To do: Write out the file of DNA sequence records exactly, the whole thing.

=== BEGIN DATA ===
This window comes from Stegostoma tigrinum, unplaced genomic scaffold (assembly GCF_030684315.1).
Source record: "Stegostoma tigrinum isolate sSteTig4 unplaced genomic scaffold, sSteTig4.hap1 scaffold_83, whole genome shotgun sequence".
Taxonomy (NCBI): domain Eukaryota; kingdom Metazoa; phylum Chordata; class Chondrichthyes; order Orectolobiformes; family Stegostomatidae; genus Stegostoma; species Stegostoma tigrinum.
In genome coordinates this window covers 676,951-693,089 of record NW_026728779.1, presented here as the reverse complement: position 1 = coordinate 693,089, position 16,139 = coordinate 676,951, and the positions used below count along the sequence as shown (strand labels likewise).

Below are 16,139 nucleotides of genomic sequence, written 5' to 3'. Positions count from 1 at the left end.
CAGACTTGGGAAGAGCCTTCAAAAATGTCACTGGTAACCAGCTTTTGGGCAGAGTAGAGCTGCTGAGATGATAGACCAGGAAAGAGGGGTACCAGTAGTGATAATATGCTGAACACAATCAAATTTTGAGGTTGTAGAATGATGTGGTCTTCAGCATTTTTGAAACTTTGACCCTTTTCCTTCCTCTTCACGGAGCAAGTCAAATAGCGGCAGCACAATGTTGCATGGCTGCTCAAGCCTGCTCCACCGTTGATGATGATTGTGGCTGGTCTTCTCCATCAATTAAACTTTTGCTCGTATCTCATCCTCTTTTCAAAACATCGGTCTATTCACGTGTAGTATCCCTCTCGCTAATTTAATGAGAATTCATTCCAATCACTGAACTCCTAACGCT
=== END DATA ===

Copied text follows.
This window comes from Stegostoma tigrinum, unplaced genomic scaffold (assembly GCF_030684315.1).
Source record: "Stegostoma tigrinum isolate sSteTig4 unplaced genomic scaffold, sSteTig4.hap1 scaffold_83, whole genome shotgun sequence".
Taxonomy (NCBI): domain Eukaryota; kingdom Metazoa; phylum Chordata; class Chondrichthyes; order Orectolobiformes; family Stegostomatidae; genus Stegostoma; species Stegostoma tigrinum.
In genome coordinates this window covers 676,951-693,089 of record NW_026728779.1, presented here as the reverse complement: position 1 = coordinate 693,089, position 16,139 = coordinate 676,951, and the positions used below count along the sequence as shown (strand labels likewise).

Below are 16,139 nucleotides of genomic sequence, written 5' to 3'. Positions count from 1 at the left end.
CAGACTTGGGAAGAGCCTTCAAAAATGTCACTGGTAACCAGCTTTTGGGCAGAGTAGAGCTGCTGAGATGATAGACCAGGAAAGAGGGGTACCAGTAGTGATAATATGCTGAACACAATCAAATTTTGAGGTTGTAGAATGATGTGGTCTTCAGCATTTTTGAAACTTTGACCCTTTTCCTTCCTCTTCACGGAGCAAGTCAAATAGCGGCAGCACAATGTTGCATGGCTGCTCAAGCCTGCTCCACCGTTGATGATGATTGTGGCTGGTCTTCTCCATCAATTAAACTTTTGCTCGTATCTCATCCTCTTTTCAAAACATCGGTCTATTCACGTGTAGTATCCCTCTCGCTAATTTAATGAGAATTCATTCCAATCACTGAACTCCTAACGCT